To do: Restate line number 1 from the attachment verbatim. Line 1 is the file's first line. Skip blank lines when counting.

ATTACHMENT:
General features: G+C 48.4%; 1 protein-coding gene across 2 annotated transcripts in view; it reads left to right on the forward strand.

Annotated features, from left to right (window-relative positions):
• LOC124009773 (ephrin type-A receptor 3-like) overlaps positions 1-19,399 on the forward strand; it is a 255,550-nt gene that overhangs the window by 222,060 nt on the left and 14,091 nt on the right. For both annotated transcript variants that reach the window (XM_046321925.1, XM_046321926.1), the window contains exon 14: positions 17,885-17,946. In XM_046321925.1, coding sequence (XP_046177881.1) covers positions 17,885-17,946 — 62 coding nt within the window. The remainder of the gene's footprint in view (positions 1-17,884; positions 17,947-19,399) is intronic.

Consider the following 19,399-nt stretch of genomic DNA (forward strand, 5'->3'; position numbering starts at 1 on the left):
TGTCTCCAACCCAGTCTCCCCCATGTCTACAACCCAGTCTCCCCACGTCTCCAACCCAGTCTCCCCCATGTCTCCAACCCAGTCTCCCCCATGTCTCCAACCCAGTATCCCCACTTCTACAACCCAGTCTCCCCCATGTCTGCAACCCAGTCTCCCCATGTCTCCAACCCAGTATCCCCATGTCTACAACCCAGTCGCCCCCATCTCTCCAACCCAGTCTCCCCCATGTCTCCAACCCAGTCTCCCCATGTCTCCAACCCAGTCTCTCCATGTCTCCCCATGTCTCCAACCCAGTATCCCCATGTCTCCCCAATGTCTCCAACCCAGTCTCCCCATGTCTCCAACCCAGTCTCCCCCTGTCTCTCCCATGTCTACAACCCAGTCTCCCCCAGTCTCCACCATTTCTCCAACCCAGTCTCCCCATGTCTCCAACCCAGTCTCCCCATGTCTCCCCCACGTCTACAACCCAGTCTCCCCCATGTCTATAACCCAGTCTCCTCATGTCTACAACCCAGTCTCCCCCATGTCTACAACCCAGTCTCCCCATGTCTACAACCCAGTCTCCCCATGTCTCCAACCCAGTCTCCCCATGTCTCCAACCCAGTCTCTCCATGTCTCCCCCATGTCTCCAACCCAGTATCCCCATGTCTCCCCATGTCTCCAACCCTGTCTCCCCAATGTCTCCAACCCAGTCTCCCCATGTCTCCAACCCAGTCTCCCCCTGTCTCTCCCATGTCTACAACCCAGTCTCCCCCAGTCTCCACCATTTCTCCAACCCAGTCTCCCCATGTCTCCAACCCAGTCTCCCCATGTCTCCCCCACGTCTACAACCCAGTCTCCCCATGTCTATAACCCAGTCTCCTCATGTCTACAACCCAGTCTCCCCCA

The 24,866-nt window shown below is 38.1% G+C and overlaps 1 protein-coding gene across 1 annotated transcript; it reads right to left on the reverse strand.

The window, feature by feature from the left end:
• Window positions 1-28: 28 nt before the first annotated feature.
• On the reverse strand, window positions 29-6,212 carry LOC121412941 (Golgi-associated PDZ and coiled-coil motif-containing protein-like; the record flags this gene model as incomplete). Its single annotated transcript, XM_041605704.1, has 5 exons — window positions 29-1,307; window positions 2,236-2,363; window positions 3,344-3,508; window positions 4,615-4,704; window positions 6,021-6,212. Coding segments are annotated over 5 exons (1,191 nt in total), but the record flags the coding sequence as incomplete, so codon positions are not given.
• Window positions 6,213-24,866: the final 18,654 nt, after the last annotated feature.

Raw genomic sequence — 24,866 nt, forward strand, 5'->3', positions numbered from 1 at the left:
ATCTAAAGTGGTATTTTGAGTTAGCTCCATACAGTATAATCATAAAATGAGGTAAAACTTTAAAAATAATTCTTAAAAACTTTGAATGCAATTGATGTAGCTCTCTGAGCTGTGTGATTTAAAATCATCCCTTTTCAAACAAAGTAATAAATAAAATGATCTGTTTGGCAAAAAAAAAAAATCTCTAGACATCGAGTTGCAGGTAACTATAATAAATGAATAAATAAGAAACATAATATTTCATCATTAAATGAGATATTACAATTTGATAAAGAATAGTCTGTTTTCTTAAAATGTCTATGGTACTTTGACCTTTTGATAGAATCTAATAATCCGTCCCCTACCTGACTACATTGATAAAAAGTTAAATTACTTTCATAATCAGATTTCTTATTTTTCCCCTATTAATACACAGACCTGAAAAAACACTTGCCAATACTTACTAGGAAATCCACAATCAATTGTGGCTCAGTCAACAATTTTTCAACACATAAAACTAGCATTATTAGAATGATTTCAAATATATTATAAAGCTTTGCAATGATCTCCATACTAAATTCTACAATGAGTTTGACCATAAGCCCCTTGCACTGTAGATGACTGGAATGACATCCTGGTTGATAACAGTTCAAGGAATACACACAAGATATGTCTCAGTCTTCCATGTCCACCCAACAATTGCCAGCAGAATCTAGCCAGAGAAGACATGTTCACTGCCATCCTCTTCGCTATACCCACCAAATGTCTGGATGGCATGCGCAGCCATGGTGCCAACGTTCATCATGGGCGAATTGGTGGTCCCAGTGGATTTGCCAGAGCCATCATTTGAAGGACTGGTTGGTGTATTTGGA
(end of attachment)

General features: G+C 48.4%; 1 protein-coding gene across 2 annotated transcripts in view; it reads left to right on the forward strand.